Google has taken a significant step to address user concerns over copyright infringement lawsuits related to its generative AI products. The tech giant has announced that it is prepared to provide legal protection to users facing such issues, signaling its commitment to support its user base.
Protected Products and User Support
This assurance covers seven Google products: Duet AI in Workspace (including text in Google Docs and Gmail, along with images in Google Slides and Google Meet), Duet AI in Google Cloud, Vertex AI Search, Vertex AI Conversation, Vertex AI Text Embedding API, Visual Captioning on Vertex AI, and Codey APIs. However, it’s essential to note that the Bard Search tool is not included in this list.
Google stated, “If you are faced with a copyright claim, we will bear the potential legal risks associated with it.” This proactive stance seeks to alleviate concerns and foster a sense of security among users.
Clearing the Air on Copyright Issues
While Google emphasizes that this practice is not new, the company acknowledges that users have been seeking clear clarification regarding the extent of protections offered, particularly when copyrighted data is included in the training data for Google’s AI models. This move aims to provide transparency and reassurance to the user community.
Furthermore, Google extends its protection to users in situations where claims are related to the results obtained from the use of its underlying AI models. For instance, if a user generates content similar to something previously published, Google will step in to offer protection. However, it’s important to note that such protection applies only if the user did not intentionally create or use the generated content to infringe upon the rights of others.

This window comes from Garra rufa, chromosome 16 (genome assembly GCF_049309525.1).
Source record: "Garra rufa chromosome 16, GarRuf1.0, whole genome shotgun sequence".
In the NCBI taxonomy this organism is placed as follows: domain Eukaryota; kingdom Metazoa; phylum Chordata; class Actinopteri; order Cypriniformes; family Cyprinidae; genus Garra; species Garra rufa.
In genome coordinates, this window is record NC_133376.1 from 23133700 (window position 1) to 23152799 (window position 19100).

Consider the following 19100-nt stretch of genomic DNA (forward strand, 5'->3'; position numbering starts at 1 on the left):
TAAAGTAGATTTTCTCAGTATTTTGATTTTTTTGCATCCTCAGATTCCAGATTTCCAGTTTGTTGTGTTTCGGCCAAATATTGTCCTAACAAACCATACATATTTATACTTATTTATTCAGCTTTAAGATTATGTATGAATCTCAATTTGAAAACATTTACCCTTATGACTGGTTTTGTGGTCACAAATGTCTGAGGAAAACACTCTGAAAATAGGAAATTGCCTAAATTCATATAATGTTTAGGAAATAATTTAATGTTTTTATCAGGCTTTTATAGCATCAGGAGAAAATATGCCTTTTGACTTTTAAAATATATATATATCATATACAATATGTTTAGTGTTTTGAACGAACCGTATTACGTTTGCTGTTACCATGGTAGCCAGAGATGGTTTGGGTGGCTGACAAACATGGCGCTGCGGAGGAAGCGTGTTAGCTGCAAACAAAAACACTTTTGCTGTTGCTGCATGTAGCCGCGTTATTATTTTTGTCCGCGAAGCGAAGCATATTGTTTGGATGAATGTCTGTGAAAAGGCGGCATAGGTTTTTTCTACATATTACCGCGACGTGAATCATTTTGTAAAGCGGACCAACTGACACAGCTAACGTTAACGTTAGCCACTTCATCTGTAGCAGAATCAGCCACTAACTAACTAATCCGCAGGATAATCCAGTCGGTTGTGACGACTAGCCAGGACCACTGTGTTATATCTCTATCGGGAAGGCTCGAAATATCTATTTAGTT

Following the Trend
Google is not alone in this endeavor. Other major technology companies like Microsoft and Adobe have made similar commitments to provide legal protection for their users. Microsoft, for example, promises to safeguard business users of its Copilot products, while Adobe assures protection for customers using Firefly, shielding them from potential copyright lawsuits.
Copyright issues continue to be a hot topic in the generative AI space. Numerous lawsuits have been filed against various companies for copyright infringement, and Google itself is currently grappling with a class action lawsuit for using users’ personal information and copyrighted data to train its AI models.
Google’s pledge to legally defend its AI users is a significant development that not only addresses pressing concerns but also aligns with the industry trend of providing robust support and protection to users in an evolving digital landscape, concludes NIXSolutions.